DaveMcLain wrote:
If you're looking for a sonic tester that's solid and doesn't cost a huge amount of money I'd recommend the Dakota Ultrasonics. I've had one for more than 10 years and I've tested a lot of blocks. One VERY important thing to do is to ALWAYS calibrate the tester on the block that you are testing. If you do this the results will be accurate down to a few thousandths very easily.

What I think you'll find when you run through your lot of stock blocks is that every block will be similar in that they are all thin on at least a few cylinders irregardless of the casting dates etc.

I need to re post the write up from when we did the big Ford Block Summit a number of years ago. The idea was to have people come and bring along any blocks that they want to have sonic tested, run through all of them and then hopefully come up with a production big block that could almost without question work for large over bores and be superior. I sonic tested 35 blocks that day ranging from a C8VE to D9TE, Boss 429, CJ etc. NONE of the 35 blocks would go to 4.500 bore and have a cylinder wall thickness greater than .060 non thrust. Most would do ok to 4.440 and have about .080, some would be down to .030 at that bore size. With that said if a perfect block casting could be found it is possible for one to go 4.500 and have .080 but it might be one in a few hundred who knows.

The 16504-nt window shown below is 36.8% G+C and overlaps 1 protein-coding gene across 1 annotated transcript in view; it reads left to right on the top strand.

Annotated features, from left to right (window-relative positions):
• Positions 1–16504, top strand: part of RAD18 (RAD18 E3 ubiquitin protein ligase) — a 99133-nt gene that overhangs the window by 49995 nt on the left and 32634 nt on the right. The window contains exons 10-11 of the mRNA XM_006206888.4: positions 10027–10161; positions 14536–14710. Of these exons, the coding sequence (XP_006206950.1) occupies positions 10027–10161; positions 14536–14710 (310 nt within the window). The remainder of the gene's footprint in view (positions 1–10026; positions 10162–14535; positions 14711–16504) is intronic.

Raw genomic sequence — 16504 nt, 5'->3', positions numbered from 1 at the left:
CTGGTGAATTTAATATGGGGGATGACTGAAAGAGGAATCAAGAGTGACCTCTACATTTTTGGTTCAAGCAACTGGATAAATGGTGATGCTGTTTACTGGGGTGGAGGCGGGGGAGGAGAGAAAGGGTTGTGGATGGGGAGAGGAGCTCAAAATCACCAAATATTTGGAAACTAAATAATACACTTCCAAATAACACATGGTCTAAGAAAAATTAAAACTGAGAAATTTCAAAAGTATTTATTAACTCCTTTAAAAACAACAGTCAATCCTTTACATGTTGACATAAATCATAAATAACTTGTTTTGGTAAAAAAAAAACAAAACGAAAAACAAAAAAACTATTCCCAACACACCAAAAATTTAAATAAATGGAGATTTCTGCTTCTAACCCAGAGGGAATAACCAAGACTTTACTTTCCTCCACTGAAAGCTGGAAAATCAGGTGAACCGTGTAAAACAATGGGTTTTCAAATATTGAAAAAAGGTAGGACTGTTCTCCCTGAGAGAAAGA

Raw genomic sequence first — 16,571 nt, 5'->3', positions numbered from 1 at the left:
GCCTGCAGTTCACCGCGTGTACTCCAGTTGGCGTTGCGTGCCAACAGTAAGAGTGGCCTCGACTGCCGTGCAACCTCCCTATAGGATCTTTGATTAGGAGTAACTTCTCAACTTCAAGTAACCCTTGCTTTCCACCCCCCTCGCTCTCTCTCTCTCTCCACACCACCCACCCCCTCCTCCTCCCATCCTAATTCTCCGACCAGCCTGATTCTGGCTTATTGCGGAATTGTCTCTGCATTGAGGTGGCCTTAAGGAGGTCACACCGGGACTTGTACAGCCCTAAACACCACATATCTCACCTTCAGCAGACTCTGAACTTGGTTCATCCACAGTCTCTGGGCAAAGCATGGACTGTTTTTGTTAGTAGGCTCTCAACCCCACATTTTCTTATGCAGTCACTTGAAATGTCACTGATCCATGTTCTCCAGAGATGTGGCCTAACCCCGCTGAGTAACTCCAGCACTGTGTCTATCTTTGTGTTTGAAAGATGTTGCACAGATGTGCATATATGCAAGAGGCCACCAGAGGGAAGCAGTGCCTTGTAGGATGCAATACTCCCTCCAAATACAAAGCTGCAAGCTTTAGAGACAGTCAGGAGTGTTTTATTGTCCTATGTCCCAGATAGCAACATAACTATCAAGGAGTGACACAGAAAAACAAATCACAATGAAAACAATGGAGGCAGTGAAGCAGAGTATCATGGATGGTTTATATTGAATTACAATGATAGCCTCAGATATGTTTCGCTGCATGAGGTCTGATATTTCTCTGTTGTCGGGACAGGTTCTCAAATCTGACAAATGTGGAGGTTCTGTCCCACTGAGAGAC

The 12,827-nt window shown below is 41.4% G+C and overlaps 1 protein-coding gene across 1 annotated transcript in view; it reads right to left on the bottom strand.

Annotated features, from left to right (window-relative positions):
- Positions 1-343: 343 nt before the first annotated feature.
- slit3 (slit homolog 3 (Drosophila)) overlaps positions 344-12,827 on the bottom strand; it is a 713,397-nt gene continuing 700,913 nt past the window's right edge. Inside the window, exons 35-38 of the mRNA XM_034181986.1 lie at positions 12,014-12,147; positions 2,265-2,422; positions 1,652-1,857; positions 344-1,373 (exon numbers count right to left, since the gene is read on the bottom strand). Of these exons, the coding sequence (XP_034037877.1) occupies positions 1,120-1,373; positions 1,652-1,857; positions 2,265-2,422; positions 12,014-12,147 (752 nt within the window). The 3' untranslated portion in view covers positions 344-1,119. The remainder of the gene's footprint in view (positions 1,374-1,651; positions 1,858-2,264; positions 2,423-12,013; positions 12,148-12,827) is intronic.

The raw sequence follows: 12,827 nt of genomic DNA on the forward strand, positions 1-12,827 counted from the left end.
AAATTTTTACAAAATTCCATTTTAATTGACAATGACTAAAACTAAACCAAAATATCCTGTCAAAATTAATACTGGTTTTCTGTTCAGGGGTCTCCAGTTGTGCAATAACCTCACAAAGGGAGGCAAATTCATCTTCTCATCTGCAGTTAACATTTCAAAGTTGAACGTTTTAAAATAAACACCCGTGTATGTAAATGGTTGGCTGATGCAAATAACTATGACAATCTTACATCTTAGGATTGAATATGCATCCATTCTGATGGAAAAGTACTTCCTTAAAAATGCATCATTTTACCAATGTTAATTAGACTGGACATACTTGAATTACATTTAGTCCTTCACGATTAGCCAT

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PostPosted: Tue May 08, 2018 9:55 am 
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I don't care what y'all post, as long as it's family oriented.

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PostPosted: Tue May 08, 2018 12:40 pm 
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Location: Massachusetts
Brent speaking of blocks, any word from the machinist?


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PostPosted: Tue May 08, 2018 12:48 pm